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Hoffmann, R. A wiki for the life sciences where authorship matters. Nature Genetics (2008)
 
 
 
 
 
 

Two- and three-dimensional van krevelen diagrams: a graphical analysis complementary to the kendrick mass plot for sorting elemental compositions of complex organic mixtures based on ultrahigh-resolution broadband fourier transform ion cyclotron resonance mass measurements.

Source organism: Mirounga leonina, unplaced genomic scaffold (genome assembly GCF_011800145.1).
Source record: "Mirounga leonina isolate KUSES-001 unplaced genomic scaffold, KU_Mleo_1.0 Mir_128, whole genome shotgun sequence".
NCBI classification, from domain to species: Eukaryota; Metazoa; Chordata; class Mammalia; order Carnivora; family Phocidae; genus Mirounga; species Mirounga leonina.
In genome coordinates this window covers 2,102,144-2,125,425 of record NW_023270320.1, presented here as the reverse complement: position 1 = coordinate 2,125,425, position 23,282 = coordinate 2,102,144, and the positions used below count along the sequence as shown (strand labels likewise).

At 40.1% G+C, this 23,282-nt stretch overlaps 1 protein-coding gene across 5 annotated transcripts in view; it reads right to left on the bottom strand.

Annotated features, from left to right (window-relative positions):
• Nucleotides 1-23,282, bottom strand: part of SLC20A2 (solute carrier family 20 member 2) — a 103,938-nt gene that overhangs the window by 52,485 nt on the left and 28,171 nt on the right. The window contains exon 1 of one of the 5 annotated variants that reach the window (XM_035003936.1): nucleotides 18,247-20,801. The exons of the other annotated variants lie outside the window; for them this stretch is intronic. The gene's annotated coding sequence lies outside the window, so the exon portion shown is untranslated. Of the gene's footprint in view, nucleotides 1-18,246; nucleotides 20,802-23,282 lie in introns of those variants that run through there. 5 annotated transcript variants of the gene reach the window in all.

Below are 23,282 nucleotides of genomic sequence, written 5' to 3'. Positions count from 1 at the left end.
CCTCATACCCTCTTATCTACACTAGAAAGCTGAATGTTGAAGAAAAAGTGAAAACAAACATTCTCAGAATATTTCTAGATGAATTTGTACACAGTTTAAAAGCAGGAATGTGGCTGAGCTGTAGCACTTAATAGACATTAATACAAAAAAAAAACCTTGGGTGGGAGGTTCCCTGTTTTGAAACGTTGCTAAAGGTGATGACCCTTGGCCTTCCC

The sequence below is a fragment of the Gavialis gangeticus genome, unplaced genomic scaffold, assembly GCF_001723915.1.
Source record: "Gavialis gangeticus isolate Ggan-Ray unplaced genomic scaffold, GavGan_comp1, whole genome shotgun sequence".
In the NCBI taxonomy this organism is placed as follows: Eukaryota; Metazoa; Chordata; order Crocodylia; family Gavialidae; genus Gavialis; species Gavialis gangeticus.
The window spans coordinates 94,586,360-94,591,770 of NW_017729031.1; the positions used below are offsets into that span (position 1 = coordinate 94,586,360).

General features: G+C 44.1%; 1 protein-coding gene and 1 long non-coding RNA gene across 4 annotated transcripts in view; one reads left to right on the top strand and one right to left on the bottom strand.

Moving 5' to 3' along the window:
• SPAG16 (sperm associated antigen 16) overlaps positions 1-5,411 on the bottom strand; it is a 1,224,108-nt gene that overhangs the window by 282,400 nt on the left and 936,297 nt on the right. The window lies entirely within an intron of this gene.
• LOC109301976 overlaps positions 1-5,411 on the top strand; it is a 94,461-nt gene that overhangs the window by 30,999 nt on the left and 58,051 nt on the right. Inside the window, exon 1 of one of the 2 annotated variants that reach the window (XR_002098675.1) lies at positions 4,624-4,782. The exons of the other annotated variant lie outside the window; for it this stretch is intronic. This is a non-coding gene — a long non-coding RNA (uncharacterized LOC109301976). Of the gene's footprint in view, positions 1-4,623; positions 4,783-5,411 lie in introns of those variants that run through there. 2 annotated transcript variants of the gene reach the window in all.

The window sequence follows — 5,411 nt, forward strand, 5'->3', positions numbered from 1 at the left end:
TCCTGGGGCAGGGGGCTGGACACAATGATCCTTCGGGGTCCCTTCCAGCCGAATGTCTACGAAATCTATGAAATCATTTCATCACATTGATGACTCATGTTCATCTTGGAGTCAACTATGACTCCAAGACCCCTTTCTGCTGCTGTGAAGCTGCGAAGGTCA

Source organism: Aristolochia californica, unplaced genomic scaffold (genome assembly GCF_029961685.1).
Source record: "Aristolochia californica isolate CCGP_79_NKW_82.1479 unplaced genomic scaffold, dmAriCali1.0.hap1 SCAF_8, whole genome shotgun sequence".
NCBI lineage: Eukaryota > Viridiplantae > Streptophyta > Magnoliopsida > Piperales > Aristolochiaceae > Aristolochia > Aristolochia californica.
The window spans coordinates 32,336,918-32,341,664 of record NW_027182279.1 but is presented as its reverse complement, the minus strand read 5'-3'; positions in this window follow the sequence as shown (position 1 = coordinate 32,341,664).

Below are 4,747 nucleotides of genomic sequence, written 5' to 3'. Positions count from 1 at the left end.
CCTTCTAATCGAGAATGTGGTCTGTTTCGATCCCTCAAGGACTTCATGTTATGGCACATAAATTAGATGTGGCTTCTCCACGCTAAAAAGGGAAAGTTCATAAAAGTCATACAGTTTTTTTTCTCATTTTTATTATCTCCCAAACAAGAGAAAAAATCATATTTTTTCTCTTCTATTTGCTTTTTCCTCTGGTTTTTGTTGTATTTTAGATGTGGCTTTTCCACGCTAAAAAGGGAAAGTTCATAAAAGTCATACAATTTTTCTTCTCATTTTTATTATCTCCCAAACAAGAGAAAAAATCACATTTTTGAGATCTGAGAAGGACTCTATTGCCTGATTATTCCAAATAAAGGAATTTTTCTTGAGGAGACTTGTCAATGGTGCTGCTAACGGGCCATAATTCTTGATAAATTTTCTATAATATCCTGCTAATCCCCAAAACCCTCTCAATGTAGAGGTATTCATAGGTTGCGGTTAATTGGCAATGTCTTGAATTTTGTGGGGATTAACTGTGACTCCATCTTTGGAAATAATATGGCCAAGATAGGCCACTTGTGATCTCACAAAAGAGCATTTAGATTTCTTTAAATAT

Ultrahigh-resolution electrospray ionization Fourier transform ion cyclotron resonance mass spectrometry has resolved and identified the elemental compositions of over 10000 organic constituents of coal and petroleum crude oil. A plot of Kendrick mass defect versus Kendrick nominal mass sorts compounds into homologous series according to compound class (i.e., numbers of N, O, and S heteroatoms), type (number of rings plus double bonds), and degree of alkylation (number of CH(2) groups), to yield unique elemental assignments from ultrahigh-resolution mass measurements in the 200-900 Da range. Interpretation of such a vast compilation requires a simple (preferably graphical) means to differentiate between complex organic mixtures of different origin or processing. In an extension of the recently revived van Krevelen plot, each elemental composition is projected onto two or three axes according to its H/C, O/C, and/or N/C atomic ratios. The H/C ratio separates compounds according to degree of saturation, whereas O/C or N/C ratios separate according to O and N classes. We show that the three-dimensional van Krevelen diagram can completely separate different classes in pyridine-extracted coal or petroleum samples and can also graphically distinguish fossil fuels according to their nature (coal vs petroleum), maturation (coals of different rank), and processing (the same coal at two stages of liquefaction). The van Krevelen diagram thus appears well suited to amplifying and exposing compositional differences within and between complex organic mixtures.[1]

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